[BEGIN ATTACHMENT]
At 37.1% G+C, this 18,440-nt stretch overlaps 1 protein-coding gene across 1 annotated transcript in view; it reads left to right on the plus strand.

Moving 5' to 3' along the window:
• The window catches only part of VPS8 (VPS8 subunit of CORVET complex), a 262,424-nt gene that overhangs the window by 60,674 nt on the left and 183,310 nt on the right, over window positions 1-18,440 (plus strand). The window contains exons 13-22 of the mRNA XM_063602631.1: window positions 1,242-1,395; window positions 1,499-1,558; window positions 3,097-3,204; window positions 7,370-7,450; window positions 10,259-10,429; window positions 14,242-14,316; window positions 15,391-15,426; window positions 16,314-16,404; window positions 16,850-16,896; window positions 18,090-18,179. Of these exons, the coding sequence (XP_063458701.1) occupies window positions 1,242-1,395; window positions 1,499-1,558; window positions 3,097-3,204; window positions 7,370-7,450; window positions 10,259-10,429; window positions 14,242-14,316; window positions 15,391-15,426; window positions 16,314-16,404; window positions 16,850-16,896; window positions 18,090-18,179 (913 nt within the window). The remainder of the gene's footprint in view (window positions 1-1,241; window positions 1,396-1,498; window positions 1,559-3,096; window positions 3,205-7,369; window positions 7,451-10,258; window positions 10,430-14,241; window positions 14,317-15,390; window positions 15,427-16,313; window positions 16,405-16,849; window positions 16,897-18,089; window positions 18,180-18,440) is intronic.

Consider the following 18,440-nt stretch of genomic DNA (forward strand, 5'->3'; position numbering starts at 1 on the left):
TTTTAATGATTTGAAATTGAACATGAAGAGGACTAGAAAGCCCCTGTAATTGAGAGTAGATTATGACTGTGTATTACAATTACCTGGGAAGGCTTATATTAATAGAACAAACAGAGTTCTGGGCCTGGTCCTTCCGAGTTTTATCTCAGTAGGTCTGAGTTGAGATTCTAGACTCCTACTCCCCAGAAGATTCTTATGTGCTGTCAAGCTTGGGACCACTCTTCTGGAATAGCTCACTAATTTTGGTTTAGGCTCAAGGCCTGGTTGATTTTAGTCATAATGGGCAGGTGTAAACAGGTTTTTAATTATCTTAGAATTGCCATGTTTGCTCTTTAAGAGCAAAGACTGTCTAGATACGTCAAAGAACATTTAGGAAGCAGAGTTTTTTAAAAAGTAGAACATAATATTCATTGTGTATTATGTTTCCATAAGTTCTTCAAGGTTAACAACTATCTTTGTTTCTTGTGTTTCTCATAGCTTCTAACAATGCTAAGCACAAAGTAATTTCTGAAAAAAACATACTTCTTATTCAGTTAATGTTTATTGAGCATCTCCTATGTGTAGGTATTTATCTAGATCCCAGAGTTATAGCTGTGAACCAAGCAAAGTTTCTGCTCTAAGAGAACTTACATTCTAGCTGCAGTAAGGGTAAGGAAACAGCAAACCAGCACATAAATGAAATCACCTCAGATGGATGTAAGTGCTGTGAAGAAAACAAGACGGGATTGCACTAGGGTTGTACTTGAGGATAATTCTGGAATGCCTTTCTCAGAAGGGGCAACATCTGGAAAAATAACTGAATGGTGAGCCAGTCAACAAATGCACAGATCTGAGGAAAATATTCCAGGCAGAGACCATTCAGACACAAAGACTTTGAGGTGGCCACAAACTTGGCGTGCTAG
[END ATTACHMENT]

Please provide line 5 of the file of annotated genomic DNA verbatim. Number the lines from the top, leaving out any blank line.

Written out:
TTTTAATGATTTGAAATTGAACATGAAGAGGACTAGAAAGCCCCTGTAATTGAGAGTAGATTATGACTGTGTATTACAATTACCTGGGAAGGCTTATATTAATAGAACAAACAGAGTTCTGGGCCTGGTCCTTCCGAGTTTTATCTCAGTAGGTCTGAGTTGAGATTCTAGACTCCTACTCCCCAGAAGATTCTTATGTGCTGTCAAGCTTGGGACCACTCTTCTGGAATAGCTCACTAATTTTGGTTTAGGCTCAAGGCCTGGTTGATTTTAGTCATAATGGGCAGGTGTAAACAGGTTTTTAATTATCTTAGAATTGCCATGTTTGCTCTTTAAGAGCAAAGACTGTCTAGATACGTCAAAGAACATTTAGGAAGCAGAGTTTTTTAAAAAGTAGAACATAATATTCATTGTGTATTATGTTTCCATAAGTTCTTCAAGGTTAACAACTATCTTTGTTTCTTGTGTTTCTCATAGCTTCTAACAATGCTAAGCACAAAGTAATTTCTGAAAAAAACATACTTCTTATTCAGTTAATGTTTATTGAGCATCTCCTATGTGTAGGTATTTATCTAGATCCCAGAGTTATAGCTGTGAACCAAGCAAAGTTTCTGCTCTAAGAGAACTTACATTCTAGCTGCAGTAAGGGTAAGGAAACAGCAAACCAGCACATAAATGAAATCACCTCAGATGGATGTAAGTGCTGTGAAGAAAACAAGACGGGATTGCACTAGGGTTGTACTTGAGGATAATTCTGGAATGCCTTTCTCAGAAGGGGCAACATCTGGAAAAATAACTGAATGGTGAGCCAGTCAACAAATGCACAGATCTGAGGAAAATATTCCAGGCAGAGACCATTCAGACACAAAGACTTTGAGGTGGCCACAAACTTGGCGTGCTAG